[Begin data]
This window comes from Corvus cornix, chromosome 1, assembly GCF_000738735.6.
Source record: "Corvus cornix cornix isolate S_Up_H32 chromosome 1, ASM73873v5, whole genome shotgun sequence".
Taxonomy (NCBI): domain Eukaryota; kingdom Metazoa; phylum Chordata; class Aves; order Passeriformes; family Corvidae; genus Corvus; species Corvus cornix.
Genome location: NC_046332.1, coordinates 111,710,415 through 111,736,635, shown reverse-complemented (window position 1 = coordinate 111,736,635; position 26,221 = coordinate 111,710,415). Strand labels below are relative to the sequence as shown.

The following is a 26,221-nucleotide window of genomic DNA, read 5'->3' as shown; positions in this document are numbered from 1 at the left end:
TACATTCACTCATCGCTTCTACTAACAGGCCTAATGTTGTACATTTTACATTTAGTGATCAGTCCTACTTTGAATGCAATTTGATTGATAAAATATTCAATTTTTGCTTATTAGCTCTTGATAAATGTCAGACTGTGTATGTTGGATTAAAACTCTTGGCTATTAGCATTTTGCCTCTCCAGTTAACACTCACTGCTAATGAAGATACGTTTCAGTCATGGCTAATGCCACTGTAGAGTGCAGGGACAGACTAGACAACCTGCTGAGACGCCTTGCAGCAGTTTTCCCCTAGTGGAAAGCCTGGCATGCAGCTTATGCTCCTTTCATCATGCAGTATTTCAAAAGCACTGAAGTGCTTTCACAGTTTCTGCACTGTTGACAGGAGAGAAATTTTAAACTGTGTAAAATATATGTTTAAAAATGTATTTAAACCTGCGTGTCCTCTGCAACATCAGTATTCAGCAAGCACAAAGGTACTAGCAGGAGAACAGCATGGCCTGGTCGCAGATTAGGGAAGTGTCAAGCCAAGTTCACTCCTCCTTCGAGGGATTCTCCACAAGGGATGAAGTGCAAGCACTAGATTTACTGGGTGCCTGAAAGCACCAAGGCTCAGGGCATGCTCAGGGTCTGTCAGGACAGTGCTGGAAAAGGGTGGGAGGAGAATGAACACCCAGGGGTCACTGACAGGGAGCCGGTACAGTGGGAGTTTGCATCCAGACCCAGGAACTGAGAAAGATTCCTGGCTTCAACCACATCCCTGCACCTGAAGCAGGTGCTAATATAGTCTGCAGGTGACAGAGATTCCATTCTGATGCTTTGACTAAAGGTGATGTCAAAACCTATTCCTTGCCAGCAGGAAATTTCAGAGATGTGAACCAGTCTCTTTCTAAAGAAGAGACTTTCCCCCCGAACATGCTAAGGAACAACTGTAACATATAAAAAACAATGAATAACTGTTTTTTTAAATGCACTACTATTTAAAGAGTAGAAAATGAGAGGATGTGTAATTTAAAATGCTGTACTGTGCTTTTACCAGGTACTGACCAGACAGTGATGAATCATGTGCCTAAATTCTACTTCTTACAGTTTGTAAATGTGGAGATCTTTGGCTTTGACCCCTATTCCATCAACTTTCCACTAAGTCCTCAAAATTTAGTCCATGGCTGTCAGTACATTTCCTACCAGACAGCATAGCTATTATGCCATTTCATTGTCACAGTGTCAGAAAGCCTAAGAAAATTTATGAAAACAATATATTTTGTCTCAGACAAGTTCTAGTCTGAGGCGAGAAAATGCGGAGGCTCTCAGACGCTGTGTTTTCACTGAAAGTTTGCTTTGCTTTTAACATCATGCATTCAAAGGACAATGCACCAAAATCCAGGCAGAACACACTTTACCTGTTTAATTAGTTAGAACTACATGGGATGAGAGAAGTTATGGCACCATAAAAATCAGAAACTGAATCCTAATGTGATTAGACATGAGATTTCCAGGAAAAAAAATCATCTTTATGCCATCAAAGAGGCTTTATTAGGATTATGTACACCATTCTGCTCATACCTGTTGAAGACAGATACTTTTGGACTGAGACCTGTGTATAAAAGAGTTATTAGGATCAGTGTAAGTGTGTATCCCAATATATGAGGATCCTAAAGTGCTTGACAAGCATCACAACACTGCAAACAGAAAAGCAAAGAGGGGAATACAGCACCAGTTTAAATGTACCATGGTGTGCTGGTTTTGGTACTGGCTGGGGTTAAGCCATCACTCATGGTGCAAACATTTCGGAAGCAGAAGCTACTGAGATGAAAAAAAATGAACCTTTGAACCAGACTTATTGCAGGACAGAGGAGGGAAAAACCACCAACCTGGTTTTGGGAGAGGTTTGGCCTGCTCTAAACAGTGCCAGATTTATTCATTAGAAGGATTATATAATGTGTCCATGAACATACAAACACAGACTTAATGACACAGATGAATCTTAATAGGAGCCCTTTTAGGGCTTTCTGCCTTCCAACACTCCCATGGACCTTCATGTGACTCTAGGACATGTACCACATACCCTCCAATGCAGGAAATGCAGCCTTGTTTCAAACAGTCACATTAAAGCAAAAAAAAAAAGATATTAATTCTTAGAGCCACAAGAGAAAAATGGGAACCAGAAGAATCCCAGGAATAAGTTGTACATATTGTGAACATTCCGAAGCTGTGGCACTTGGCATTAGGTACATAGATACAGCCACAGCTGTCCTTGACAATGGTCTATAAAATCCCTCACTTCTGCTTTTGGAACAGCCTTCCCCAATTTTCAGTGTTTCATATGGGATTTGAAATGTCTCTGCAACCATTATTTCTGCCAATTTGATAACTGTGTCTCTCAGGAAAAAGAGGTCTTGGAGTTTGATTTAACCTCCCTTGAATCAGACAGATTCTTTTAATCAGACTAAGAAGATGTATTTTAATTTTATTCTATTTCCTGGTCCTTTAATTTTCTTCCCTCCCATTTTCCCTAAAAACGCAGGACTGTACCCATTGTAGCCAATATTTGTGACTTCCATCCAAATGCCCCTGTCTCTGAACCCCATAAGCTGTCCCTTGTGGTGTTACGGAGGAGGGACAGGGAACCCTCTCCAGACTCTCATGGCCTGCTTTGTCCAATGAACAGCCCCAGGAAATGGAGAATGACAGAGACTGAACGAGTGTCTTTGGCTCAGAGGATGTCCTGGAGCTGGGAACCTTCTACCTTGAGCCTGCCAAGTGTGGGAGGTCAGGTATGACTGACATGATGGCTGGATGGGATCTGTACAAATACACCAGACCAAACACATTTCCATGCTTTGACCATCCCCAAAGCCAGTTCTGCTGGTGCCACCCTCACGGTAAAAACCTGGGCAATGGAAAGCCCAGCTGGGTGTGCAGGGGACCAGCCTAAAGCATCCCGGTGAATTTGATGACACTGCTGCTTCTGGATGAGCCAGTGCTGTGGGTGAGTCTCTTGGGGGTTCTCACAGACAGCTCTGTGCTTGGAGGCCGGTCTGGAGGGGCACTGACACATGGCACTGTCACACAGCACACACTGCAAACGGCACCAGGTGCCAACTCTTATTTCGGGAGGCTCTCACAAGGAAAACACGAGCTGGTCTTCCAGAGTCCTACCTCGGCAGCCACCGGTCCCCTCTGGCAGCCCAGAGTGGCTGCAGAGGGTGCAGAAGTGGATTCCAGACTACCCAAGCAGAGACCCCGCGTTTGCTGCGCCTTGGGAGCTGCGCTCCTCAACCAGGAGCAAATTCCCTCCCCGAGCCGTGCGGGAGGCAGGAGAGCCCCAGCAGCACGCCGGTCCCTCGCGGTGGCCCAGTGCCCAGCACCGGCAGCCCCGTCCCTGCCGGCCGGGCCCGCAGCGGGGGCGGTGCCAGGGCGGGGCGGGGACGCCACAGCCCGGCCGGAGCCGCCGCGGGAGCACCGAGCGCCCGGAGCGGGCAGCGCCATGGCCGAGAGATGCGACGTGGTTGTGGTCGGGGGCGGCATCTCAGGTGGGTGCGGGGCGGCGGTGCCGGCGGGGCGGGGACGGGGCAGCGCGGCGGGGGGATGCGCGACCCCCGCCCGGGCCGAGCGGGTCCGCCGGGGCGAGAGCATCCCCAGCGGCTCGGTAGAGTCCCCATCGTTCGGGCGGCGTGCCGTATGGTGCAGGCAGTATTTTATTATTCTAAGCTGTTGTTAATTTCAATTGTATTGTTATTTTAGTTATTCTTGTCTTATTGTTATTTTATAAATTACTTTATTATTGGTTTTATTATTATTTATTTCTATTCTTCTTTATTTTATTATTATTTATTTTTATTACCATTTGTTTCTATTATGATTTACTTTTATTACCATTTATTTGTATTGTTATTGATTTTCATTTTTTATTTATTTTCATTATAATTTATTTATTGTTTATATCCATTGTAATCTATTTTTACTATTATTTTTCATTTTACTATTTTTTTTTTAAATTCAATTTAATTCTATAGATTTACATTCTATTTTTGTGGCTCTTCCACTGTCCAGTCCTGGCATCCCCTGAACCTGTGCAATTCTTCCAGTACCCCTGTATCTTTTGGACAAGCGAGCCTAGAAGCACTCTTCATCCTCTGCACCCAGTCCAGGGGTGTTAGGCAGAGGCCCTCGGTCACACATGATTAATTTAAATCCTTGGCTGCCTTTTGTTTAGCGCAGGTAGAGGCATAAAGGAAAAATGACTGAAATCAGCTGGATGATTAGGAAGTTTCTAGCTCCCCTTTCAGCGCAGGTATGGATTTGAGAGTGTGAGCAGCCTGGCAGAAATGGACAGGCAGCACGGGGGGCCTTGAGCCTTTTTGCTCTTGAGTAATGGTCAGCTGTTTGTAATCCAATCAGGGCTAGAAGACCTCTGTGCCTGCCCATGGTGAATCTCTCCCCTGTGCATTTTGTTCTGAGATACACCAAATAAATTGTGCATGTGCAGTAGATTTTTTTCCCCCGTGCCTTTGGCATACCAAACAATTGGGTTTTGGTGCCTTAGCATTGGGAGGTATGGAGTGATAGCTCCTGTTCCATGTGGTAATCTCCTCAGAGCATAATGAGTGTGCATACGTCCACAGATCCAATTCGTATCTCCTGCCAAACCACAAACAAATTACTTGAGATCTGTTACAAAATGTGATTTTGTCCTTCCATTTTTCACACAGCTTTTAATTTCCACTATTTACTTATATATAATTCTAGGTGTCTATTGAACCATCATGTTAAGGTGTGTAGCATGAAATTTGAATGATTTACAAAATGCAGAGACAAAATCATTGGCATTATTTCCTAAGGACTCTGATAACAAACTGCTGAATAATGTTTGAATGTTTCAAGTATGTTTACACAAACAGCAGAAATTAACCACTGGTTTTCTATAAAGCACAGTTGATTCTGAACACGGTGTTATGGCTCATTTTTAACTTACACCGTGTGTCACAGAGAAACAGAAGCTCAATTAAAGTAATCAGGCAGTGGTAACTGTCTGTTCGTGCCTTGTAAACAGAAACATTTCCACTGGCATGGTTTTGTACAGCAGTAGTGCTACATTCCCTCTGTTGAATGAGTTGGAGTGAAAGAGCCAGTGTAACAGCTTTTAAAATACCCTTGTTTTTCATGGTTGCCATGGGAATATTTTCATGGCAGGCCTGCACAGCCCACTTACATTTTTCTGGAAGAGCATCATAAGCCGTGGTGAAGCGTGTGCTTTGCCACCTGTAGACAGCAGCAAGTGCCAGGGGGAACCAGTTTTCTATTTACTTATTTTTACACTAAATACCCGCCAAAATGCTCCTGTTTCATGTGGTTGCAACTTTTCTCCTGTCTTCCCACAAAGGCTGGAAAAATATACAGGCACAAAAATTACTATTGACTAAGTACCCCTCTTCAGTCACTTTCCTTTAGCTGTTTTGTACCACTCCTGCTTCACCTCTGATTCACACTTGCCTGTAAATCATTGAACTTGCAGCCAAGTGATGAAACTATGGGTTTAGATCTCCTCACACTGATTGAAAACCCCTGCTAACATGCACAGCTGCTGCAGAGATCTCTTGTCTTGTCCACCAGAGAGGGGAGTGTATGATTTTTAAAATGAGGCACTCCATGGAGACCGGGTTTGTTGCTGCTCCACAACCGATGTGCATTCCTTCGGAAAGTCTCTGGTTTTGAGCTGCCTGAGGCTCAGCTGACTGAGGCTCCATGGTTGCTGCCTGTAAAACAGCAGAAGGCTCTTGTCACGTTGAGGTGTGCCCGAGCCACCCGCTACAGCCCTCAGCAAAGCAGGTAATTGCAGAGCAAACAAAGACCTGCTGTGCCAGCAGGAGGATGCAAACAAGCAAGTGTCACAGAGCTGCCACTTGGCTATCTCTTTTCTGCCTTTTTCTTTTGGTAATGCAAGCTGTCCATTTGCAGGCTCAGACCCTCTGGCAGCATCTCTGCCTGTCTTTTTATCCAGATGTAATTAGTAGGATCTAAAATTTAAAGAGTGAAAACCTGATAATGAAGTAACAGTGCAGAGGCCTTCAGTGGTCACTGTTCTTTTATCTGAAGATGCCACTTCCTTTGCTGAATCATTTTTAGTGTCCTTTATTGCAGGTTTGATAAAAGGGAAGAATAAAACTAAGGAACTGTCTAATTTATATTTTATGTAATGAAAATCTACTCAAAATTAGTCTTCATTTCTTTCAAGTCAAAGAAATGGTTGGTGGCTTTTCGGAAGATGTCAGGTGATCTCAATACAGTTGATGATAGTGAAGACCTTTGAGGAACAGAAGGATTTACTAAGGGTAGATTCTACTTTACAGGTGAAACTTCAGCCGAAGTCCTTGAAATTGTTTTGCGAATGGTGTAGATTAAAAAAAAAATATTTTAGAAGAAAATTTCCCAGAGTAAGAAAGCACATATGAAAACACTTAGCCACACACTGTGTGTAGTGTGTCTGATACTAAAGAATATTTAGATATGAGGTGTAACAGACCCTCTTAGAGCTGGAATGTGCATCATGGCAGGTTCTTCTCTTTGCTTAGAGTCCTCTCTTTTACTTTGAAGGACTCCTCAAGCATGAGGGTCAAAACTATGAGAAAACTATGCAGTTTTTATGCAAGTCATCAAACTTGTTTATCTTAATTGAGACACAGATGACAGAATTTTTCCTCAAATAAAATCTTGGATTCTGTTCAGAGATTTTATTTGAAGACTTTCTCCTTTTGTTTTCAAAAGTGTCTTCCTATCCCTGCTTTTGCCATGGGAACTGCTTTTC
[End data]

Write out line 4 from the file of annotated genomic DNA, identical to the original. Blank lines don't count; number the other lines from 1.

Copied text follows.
Genome location: NC_046332.1, coordinates 111,710,415 through 111,736,635, shown reverse-complemented (window position 1 = coordinate 111,736,635; position 26,221 = coordinate 111,710,415). Strand labels below are relative to the sequence as shown.